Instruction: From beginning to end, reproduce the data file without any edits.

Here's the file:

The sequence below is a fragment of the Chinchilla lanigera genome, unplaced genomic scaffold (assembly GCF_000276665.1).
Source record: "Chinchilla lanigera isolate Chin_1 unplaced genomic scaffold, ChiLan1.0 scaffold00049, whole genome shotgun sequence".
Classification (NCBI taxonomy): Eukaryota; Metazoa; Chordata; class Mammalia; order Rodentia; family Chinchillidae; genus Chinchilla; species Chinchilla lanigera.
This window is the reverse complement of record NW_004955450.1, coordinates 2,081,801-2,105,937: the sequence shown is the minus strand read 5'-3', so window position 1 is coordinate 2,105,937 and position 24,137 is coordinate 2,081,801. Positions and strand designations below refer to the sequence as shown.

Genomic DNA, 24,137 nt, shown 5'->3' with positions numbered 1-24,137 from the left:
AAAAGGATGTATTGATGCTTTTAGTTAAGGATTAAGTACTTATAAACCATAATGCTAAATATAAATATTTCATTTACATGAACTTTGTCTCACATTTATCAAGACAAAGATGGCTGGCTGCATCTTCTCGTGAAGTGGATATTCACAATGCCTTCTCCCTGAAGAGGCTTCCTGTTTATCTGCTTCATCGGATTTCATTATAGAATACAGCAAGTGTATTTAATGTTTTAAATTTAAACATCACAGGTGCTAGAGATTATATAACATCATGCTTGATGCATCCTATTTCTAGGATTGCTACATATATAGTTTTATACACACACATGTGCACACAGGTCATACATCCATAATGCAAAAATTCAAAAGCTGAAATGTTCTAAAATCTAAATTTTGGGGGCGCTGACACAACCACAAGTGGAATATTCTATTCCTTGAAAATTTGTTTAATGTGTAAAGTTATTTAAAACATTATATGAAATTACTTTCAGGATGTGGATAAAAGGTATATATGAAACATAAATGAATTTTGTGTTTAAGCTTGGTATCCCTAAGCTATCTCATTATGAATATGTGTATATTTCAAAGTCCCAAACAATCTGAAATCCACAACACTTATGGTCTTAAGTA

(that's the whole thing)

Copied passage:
The sequence below is a fragment of the Chinchilla lanigera genome, unplaced genomic scaffold (assembly GCF_000276665.1).
Source record: "Chinchilla lanigera isolate Chin_1 unplaced genomic scaffold, ChiLan1.0 scaffold00049, whole genome shotgun sequence".
Classification (NCBI taxonomy): Eukaryota; Metazoa; Chordata; class Mammalia; order Rodentia; family Chinchillidae; genus Chinchilla; species Chinchilla lanigera.
This window is the reverse complement of record NW_004955450.1, coordinates 2,081,801-2,105,937: the sequence shown is the minus strand read 5'-3', so window position 1 is coordinate 2,105,937 and position 24,137 is coordinate 2,081,801. Positions and strand designations below refer to the sequence as shown.

Genomic DNA, 24,137 nt, shown 5'->3' with positions numbered 1-24,137 from the left:
AAAAGGATGTATTGATGCTTTTAGTTAAGGATTAAGTACTTATAAACCATAATGCTAAATATAAATATTTCATTTACATGAACTTTGTCTCACATTTATCAAGACAAAGATGGCTGGCTGCATCTTCTCGTGAAGTGGATATTCACAATGCCTTCTCCCTGAAGAGGCTTCCTGTTTATCTGCTTCATCGGATTTCATTATAGAATACAGCAAGTGTATTTAATGTTTTAAATTTAAACATCACAGGTGCTAGAGATTATATAACATCATGCTTGATGCATCCTATTTCTAGGATTGCTACATATATAGTTTTATACACACACATGTGCACACAGGTCATACATCCATAATGCAAAAATTCAAAAGCTGAAATGTTCTAAAATCTAAATTTTGGGGGCGCTGACACAACCACAAGTGGAATATTCTATTCCTTGAAAATTTGTTTAATGTGTAAAGTTATTTAAAACATTATATGAAATTACTTTCAGGATGTGGATAAAAGGTATATATGAAACATAAATGAATTTTGTGTTTAAGCTTGGTATCCCTAAGCTATCTCATTATGAATATGTGTATATTTCAAAGTCCCAAACAATCTGAAATCCACAACACTTATGGTCTTAAGTA